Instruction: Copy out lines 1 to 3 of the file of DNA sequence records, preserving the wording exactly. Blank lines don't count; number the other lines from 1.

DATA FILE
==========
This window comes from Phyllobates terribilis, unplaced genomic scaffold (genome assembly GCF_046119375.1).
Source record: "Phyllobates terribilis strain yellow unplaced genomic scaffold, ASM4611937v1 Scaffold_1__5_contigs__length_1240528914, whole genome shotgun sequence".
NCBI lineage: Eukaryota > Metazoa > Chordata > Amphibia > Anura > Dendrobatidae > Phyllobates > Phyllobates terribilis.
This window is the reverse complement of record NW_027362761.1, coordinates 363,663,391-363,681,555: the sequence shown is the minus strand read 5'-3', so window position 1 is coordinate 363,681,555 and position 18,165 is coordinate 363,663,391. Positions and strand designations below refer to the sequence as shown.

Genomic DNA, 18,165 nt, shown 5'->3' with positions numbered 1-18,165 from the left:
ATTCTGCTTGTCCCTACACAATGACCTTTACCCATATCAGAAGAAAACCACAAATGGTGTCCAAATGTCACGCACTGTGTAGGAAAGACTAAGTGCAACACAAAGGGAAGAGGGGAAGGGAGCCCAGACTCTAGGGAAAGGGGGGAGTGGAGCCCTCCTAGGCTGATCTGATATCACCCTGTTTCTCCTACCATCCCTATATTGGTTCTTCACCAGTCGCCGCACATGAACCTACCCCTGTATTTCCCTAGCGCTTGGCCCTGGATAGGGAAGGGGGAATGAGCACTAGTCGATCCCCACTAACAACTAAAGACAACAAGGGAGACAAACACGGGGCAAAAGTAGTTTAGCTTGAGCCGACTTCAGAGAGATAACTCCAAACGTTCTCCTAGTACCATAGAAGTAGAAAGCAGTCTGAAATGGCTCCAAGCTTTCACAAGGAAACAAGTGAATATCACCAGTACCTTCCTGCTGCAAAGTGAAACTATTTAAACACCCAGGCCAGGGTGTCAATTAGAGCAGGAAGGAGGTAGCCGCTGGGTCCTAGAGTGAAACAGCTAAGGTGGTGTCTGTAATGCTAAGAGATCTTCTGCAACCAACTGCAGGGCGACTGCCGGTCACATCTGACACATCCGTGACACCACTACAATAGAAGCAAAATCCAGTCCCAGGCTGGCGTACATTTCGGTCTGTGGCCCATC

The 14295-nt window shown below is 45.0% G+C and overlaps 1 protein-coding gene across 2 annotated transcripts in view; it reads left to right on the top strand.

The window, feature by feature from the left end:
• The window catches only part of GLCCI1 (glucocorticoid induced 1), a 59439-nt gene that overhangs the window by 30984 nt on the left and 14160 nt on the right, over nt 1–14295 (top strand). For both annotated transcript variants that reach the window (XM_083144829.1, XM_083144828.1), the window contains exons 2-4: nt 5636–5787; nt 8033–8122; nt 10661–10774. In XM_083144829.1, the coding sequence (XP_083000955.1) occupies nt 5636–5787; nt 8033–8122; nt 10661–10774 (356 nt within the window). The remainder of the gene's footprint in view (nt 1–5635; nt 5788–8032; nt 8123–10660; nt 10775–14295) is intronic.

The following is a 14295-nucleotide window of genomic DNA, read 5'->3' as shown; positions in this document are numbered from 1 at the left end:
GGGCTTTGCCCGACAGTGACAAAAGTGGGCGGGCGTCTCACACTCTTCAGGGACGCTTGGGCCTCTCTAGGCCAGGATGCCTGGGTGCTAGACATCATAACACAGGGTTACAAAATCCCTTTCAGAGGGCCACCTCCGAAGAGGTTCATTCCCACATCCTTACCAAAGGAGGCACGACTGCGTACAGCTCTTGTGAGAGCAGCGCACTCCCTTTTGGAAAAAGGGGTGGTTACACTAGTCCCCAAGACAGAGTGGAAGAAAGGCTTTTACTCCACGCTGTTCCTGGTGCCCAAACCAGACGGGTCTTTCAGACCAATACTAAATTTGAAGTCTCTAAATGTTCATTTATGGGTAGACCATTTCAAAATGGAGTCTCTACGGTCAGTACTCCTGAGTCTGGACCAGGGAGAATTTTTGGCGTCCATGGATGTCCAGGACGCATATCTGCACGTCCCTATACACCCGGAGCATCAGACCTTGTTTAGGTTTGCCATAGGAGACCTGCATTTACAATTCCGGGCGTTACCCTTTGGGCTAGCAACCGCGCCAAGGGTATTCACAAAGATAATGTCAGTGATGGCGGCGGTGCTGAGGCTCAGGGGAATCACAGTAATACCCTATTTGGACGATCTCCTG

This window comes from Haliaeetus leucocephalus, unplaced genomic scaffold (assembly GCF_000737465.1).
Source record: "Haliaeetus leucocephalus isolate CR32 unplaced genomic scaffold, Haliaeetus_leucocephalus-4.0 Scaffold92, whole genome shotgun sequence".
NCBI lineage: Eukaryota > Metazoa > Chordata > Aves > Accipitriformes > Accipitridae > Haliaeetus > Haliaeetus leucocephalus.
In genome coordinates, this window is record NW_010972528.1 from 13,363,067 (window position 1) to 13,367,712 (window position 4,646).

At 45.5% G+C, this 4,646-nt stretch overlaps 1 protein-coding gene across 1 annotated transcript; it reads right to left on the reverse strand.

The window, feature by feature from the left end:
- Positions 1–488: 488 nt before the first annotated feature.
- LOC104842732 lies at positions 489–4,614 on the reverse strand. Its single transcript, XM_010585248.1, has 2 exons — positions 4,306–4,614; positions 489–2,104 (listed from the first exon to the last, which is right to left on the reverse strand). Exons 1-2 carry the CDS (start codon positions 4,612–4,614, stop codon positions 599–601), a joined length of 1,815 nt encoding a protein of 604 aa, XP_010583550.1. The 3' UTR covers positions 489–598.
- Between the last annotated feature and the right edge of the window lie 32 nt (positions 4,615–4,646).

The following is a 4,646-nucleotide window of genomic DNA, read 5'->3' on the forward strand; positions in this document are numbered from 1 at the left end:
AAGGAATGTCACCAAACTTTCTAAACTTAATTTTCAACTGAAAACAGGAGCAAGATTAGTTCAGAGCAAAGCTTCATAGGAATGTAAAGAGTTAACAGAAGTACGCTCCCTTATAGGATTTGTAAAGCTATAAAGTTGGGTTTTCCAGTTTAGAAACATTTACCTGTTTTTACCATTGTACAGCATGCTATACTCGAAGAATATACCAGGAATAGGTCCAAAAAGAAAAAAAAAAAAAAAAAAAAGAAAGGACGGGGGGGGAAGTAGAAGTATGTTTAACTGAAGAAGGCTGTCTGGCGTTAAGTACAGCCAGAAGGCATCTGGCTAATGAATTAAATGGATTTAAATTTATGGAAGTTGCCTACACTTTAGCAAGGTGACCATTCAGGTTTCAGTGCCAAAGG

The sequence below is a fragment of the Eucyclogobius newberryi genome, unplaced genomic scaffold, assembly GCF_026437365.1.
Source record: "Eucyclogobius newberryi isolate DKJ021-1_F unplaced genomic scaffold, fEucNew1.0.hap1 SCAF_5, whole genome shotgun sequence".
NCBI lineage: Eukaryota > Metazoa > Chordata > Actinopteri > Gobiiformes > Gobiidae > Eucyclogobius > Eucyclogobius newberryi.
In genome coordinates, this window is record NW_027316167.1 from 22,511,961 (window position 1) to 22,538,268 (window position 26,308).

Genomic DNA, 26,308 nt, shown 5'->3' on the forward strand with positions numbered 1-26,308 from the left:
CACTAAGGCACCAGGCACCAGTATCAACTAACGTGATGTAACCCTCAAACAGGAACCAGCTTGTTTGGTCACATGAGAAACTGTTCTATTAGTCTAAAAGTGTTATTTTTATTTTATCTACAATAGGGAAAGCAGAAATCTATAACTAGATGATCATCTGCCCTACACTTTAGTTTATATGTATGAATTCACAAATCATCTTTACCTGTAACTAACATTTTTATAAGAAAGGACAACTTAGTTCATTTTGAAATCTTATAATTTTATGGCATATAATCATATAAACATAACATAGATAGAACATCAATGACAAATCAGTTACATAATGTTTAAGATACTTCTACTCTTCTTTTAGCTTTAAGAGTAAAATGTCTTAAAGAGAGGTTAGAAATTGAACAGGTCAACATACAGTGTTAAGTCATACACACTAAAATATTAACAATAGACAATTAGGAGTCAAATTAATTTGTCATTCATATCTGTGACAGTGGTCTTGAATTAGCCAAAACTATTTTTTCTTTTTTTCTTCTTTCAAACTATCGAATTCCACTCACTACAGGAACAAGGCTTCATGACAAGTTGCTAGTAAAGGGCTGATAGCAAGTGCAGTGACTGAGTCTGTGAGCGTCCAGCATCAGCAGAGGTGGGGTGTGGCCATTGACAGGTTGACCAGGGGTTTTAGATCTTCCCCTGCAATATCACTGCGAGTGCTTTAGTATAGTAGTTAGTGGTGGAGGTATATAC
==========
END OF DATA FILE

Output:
This window comes from Phyllobates terribilis, unplaced genomic scaffold (genome assembly GCF_046119375.1).
Source record: "Phyllobates terribilis strain yellow unplaced genomic scaffold, ASM4611937v1 Scaffold_1__5_contigs__length_1240528914, whole genome shotgun sequence".
NCBI lineage: Eukaryota > Metazoa > Chordata > Amphibia > Anura > Dendrobatidae > Phyllobates > Phyllobates terribilis.